“However, the shoulder girdle and pelvis are almost identical to those of Acanthostega, and the shoulder girdle is quite different from that of Tiktaalik (the pelvis of Tiktaalik is unknown), suggesting that the transformation from paired fins to limbs had already occurred. It appears that different parts of the body evolved at different speeds during the transition from water to land”, says Per Ahlberg.

Per Ahlberg | alfa
Further information:
http://www.uu.se

Further reports about: Ahlberg Tiktaalik fossils tetrapod

More articles from Life Sciences:

nachricht One step closer to reality
20.04.2018 | Max-Planck-Institut für Entwicklungsbiologie

nachricht The dark side of cichlid fish: from cannibal to caregiver
20.04.2018 | Veterinärmedizinische Universität Wien

All articles from Life Sciences >>>

The most recent press releases about innovation >>>

Die letzten 5 Focus-News des innovations-reports im Überblick:

Im Focus: Spider silk key to new bone-fixing composite

University of Connecticut researchers have created a biodegradable composite made of silk fibers that can be used to repair broken load-bearing bones without the complications sometimes presented by other materials.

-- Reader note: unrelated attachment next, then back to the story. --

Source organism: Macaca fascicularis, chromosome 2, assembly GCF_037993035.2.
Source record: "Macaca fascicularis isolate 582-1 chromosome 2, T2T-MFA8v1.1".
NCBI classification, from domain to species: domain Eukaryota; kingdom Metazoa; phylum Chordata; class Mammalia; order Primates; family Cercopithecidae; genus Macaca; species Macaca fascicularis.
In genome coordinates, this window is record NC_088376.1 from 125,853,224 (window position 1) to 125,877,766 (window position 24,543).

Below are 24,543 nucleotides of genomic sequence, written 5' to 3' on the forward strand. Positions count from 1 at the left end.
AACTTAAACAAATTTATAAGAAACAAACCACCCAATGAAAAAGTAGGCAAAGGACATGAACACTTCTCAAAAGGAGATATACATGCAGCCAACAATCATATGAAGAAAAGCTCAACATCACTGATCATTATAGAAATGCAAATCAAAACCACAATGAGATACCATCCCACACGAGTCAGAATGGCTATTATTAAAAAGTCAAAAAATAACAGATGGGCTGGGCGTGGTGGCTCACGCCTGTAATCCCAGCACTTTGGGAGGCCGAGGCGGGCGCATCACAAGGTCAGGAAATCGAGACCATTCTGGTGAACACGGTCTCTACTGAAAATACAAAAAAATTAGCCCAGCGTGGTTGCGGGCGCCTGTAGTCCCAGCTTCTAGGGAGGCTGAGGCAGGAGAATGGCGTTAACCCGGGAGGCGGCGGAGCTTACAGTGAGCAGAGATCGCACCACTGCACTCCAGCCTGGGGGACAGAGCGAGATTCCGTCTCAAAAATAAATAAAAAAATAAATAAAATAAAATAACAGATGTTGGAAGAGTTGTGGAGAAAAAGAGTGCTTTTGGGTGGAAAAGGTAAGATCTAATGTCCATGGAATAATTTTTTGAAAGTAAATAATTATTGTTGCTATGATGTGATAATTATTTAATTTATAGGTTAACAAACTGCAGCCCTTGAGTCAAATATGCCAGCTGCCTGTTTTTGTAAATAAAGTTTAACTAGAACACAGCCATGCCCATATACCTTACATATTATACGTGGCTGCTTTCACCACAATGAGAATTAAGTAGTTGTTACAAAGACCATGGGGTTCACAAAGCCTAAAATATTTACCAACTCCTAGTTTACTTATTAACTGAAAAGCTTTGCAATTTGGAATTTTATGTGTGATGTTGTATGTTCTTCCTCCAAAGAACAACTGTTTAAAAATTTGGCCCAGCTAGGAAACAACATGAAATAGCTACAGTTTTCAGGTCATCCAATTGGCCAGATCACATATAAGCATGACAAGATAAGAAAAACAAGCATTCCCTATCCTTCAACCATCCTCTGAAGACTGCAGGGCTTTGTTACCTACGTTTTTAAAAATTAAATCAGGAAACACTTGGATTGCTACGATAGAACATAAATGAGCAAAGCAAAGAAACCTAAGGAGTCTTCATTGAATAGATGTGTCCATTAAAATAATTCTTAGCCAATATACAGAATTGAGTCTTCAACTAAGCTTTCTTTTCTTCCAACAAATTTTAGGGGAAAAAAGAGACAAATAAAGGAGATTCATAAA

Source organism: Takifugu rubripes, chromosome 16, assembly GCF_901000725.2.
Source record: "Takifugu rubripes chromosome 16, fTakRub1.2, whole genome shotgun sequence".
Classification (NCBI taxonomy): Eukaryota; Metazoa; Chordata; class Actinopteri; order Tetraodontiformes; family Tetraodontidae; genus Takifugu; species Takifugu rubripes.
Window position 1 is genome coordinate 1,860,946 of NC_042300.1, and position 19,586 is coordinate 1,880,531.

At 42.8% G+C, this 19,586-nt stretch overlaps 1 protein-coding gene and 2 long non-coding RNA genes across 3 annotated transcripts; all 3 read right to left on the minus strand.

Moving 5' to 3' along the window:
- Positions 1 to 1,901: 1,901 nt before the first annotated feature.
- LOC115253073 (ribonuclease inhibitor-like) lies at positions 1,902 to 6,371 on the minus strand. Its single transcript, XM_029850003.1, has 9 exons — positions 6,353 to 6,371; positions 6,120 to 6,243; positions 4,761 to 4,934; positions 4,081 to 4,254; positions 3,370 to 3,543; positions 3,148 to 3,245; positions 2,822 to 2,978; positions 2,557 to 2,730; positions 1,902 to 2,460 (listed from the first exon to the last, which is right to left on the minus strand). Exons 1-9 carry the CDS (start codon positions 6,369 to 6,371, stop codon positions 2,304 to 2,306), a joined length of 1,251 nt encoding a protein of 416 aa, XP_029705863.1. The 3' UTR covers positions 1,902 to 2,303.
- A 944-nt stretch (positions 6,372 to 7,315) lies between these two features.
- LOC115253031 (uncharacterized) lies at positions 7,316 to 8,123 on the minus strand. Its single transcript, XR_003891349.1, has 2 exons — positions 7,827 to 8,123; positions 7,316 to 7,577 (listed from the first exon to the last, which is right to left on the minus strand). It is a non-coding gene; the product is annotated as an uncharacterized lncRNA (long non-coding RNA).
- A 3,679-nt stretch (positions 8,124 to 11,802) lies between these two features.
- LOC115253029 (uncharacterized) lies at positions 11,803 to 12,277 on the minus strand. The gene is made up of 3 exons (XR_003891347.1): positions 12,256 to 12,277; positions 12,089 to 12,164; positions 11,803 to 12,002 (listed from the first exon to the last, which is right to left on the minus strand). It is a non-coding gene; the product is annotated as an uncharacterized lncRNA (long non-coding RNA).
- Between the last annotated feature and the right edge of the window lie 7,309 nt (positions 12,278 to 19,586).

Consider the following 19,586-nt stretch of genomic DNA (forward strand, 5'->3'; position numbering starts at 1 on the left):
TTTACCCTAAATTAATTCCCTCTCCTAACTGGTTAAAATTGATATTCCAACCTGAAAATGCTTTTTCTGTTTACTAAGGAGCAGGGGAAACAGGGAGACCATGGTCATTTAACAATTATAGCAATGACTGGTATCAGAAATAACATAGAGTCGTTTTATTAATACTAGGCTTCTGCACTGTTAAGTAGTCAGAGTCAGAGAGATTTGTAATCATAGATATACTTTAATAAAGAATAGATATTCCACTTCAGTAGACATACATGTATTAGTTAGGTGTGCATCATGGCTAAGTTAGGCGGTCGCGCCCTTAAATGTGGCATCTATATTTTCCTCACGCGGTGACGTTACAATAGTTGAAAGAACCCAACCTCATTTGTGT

Repairing major load-bearing bones such as those in the leg can be a long and uncomfortable process.

Im Focus: Writing and deleting magnets with lasers

Study published in the journal ACS Applied Materials & Interfaces is the outcome of an international effort that included teams from Dresden and Berlin in Germany, and the US.

Scientists at the Helmholtz-Zentrum Dresden-Rossendorf (HZDR) together with colleagues from the Helmholtz-Zentrum Berlin (HZB) and the University of Virginia...

Im Focus: Gamma-ray flashes from plasma filaments

Novel highly efficient and brilliant gamma-ray source: Based on model calculations, physicists of the Max PIanck Institute for Nuclear Physics in Heidelberg propose a novel method for an efficient high-brilliance gamma-ray source. A giant collimated gamma-ray pulse is generated from the interaction of a dense ultra-relativistic electron beam with a thin solid conductor. Energetic gamma-rays are copiously produced as the electron beam splits into filaments while propagating across the conductor. The resulting gamma-ray energy and flux enable novel experiments in nuclear and fundamental physics.